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What to know about your First Dental Visit

All about your First Trip to the dentist?

What you should know before your dental visit

All recommended treatment during your dental visit is elective, unless you are in pain. In addition, there are numerous treatment options for each dental condition. These will vary in cost, treatment time and durability. For example, a missing tooth could be replaced by a partial denture (removable plate), a bridge (cemented) or a dental implant. The dentist will explain your treatment choices, the limitations and advantages of each and together decide on the best treatment for you. You and your dentist will prioritize those procedures which are necessary from those which are cosmetic and/or elective. As a thorough treatment plan can be costly, treatment can be phased over time, addressing those procedures which need urgent attention first.

Before you seek any treatment, make sure you understand the costs involved and when payment is due. Make sure that the dentist accepts your dental insurance first before arriving for your appointment. Do not automatically assume that your dental insurance will cover everything. Understand that even with insurance a good portion of the costs may be your responsibility. Insurance Companies are in business to make money, not to give you the finest marvels of modern dentistry but the least expensive way to treat a dental condition.

Most insurance plans have restrictions which limit your eligible coverage. These would be in the form of deductibles, co-payments, waiting periods, annual or lifetime maximums and exclusions. You need to ask your insurance co. what these exclusions are. For example, most will cover the silver fillings but not the white composite restorations. The amount of dental coverage you have is negotiated between your employer and the insurance company. Any questions regarding limitations in coverage should be directed to your employer and not your dentist. While benefits should be taken into account, it should not be the deciding factor in your choice of treatment. You should base your treatment around your dental needs and not your dental plan.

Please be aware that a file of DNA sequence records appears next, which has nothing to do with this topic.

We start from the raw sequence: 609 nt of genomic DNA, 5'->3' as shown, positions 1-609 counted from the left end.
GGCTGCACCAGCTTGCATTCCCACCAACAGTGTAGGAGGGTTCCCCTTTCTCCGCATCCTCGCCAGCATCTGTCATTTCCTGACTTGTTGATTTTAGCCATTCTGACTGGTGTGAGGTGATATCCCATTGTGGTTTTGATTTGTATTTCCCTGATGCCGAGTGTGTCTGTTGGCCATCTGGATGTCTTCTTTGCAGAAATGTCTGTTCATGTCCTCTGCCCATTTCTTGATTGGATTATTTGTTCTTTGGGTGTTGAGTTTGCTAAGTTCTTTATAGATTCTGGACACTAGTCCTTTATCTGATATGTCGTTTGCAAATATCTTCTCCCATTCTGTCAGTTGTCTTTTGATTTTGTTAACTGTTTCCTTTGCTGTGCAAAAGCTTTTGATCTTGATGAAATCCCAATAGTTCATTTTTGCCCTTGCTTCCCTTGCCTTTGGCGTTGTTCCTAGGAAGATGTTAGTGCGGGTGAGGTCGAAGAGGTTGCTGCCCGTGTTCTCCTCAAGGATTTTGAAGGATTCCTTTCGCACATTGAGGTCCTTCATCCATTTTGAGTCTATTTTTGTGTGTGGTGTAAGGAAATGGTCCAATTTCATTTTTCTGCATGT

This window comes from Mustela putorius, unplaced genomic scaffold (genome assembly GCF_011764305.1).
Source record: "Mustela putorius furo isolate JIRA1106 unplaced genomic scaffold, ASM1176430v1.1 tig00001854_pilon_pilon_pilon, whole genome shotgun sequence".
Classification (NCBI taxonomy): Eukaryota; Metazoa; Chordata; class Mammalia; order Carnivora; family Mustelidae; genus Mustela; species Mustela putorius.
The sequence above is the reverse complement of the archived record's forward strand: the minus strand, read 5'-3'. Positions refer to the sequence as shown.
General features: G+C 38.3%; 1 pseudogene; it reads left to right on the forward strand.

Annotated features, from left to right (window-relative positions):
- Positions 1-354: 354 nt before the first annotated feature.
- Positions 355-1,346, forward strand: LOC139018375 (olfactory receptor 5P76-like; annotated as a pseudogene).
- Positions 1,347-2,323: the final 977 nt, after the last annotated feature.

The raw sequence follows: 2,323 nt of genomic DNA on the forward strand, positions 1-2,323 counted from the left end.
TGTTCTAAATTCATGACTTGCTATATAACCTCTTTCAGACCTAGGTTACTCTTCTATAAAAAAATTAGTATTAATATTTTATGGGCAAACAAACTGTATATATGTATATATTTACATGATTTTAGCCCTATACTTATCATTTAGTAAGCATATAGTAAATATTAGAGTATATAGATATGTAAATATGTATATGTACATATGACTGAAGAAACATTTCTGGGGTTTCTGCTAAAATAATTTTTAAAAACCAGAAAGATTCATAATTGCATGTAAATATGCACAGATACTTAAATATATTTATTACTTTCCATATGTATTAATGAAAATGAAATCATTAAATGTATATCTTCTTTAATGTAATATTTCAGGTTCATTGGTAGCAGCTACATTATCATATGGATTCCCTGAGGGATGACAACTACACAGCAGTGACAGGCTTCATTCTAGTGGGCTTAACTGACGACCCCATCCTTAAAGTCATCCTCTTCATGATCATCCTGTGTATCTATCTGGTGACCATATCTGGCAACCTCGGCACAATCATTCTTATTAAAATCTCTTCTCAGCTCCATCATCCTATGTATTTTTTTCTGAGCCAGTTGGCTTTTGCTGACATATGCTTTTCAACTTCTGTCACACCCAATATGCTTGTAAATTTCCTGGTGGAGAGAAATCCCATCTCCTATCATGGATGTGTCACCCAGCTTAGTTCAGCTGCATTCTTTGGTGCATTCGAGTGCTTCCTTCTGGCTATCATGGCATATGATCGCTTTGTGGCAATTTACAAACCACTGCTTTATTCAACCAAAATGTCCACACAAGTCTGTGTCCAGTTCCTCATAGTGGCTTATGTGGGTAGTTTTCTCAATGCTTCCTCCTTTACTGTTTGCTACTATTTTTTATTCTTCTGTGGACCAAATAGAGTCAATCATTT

The dentist submits "your" insurance claim at no cost and as a courtesy to you. They will usually provide you with an estimate that will show expected insurance reimbursement and your share of the costs for every procedure. This share is due at the time of treatment unless prior arrangements have been made. Should no insurance payment be made within 60 days of a submitted claim, the fee will become the sole responsibility of the patient. Some dental offices require payment in full from you at the time of services and will forward the insurance payment to you once received. The insurance information obtained for you by the dental office is a guideline only and is no guarantee of payment. You are ultimately responsible for all payments. The only way to obtain written coverage for your proposed treatment is to preauthorize it with the insurance carrier. This predetermination of benefits is still not a guarantee of payment. This usually takes 6 weeks, which may not be in your best interest to delay urgent dental treatment.

If you are uncertain whether to proceed with the recommended treatment get a second opinion (find a dentist) or you can call the local dental society in your area for a referral (find dental societies). If you feel that you have been improperly treated or dissatisfied with the level of care you received, you can contact your state or local dental organization, which usually offers peer review to mediate disputes between patients and dentists. These services are available free of charge to patients.

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